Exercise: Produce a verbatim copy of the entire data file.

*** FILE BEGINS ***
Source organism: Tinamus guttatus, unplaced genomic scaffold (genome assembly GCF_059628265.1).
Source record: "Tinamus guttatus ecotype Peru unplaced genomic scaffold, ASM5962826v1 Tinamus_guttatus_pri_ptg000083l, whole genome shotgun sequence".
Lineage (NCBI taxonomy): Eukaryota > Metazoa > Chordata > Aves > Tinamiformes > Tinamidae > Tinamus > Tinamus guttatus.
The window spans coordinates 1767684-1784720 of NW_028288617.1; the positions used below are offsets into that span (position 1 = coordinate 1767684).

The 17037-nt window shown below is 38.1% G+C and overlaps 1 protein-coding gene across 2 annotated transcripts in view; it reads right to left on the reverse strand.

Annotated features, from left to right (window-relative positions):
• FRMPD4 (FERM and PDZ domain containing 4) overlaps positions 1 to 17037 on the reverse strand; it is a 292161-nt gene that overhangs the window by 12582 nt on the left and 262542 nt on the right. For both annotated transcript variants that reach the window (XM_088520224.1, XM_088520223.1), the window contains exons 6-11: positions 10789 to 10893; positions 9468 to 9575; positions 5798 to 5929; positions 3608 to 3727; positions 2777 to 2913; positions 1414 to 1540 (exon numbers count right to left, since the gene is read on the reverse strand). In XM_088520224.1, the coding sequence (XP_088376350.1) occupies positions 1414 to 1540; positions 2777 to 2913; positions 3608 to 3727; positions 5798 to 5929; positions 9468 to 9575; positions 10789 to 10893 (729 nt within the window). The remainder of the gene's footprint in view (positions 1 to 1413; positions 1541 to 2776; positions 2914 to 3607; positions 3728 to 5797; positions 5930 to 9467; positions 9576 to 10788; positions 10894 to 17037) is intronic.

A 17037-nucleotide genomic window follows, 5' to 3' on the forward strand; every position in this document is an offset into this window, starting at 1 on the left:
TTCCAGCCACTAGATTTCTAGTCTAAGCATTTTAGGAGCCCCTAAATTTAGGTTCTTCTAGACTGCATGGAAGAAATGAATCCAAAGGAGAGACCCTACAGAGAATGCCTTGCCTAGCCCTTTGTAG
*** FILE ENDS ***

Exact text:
Source organism: Tinamus guttatus, unplaced genomic scaffold (genome assembly GCF_059628265.1).
Source record: "Tinamus guttatus ecotype Peru unplaced genomic scaffold, ASM5962826v1 Tinamus_guttatus_pri_ptg000083l, whole genome shotgun sequence".
Lineage (NCBI taxonomy): Eukaryota > Metazoa > Chordata > Aves > Tinamiformes > Tinamidae > Tinamus > Tinamus guttatus.
The window spans coordinates 1767684-1784720 of NW_028288617.1; the positions used below are offsets into that span (position 1 = coordinate 1767684).

The 17037-nt window shown below is 38.1% G+C and overlaps 1 protein-coding gene across 2 annotated transcripts in view; it reads right to left on the reverse strand.

Annotated features, from left to right (window-relative positions):
• FRMPD4 (FERM and PDZ domain containing 4) overlaps positions 1 to 17037 on the reverse strand; it is a 292161-nt gene that overhangs the window by 12582 nt on the left and 262542 nt on the right. For both annotated transcript variants that reach the window (XM_088520224.1, XM_088520223.1), the window contains exons 6-11: positions 10789 to 10893; positions 9468 to 9575; positions 5798 to 5929; positions 3608 to 3727; positions 2777 to 2913; positions 1414 to 1540 (exon numbers count right to left, since the gene is read on the reverse strand). In XM_088520224.1, the coding sequence (XP_088376350.1) occupies positions 1414 to 1540; positions 2777 to 2913; positions 3608 to 3727; positions 5798 to 5929; positions 9468 to 9575; positions 10789 to 10893 (729 nt within the window). The remainder of the gene's footprint in view (positions 1 to 1413; positions 1541 to 2776; positions 2914 to 3607; positions 3728 to 5797; positions 5930 to 9467; positions 9576 to 10788; positions 10894 to 17037) is intronic.

A 17037-nucleotide genomic window follows, 5' to 3' on the forward strand; every position in this document is an offset into this window, starting at 1 on the left:
TTCCAGCCACTAGATTTCTAGTCTAAGCATTTTAGGAGCCCCTAAATTTAGGTTCTTCTAGACTGCATGGAAGAAATGAATCCAAAGGAGAGACCCTACAGAGAATGCCTTGCCTAGCCCTTTGTAG